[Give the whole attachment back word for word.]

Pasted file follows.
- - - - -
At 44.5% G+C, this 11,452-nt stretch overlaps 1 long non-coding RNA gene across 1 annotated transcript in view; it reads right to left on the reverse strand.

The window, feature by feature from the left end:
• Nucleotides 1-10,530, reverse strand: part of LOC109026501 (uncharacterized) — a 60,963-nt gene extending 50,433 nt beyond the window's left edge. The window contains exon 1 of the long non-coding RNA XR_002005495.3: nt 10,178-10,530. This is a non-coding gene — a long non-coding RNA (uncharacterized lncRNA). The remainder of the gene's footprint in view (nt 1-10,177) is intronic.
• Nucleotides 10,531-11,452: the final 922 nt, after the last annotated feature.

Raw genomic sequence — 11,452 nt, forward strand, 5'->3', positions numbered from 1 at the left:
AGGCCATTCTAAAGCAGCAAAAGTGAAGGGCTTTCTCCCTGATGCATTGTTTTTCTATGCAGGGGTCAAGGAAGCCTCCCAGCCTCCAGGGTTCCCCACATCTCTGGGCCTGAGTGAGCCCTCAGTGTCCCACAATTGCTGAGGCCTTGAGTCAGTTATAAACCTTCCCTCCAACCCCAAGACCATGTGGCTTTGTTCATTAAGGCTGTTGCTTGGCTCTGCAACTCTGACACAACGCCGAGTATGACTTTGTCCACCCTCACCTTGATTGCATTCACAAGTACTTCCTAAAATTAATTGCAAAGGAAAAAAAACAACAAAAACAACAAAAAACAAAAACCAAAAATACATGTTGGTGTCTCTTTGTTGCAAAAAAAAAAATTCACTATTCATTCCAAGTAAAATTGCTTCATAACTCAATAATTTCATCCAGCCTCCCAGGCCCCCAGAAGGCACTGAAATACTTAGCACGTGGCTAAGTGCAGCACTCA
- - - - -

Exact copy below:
At 44.5% G+C, this 11,452-nt stretch overlaps 1 long non-coding RNA gene across 1 annotated transcript in view; it reads right to left on the reverse strand.

The window, feature by feature from the left end:
• Nucleotides 1-10,530, reverse strand: part of LOC109026501 (uncharacterized) — a 60,963-nt gene extending 50,433 nt beyond the window's left edge. The window contains exon 1 of the long non-coding RNA XR_002005495.3: nt 10,178-10,530. This is a non-coding gene — a long non-coding RNA (uncharacterized lncRNA). The remainder of the gene's footprint in view (nt 1-10,177) is intronic.
• Nucleotides 10,531-11,452: the final 922 nt, after the last annotated feature.

Raw genomic sequence — 11,452 nt, forward strand, 5'->3', positions numbered from 1 at the left:
AGGCCATTCTAAAGCAGCAAAAGTGAAGGGCTTTCTCCCTGATGCATTGTTTTTCTATGCAGGGGTCAAGGAAGCCTCCCAGCCTCCAGGGTTCCCCACATCTCTGGGCCTGAGTGAGCCCTCAGTGTCCCACAATTGCTGAGGCCTTGAGTCAGTTATAAACCTTCCCTCCAACCCCAAGACCATGTGGCTTTGTTCATTAAGGCTGTTGCTTGGCTCTGCAACTCTGACACAACGCCGAGTATGACTTTGTCCACCCTCACCTTGATTGCATTCACAAGTACTTCCTAAAATTAATTGCAAAGGAAAAAAAACAACAAAAACAACAAAAAACAAAAACCAAAAATACATGTTGGTGTCTCTTTGTTGCAAAAAAAAAAATTCACTATTCATTCCAAGTAAAATTGCTTCATAACTCAATAATTTCATCCAGCCTCCCAGGCCCCCAGAAGGCACTGAAATACTTAGCACGTGGCTAAGTGCAGCACTCA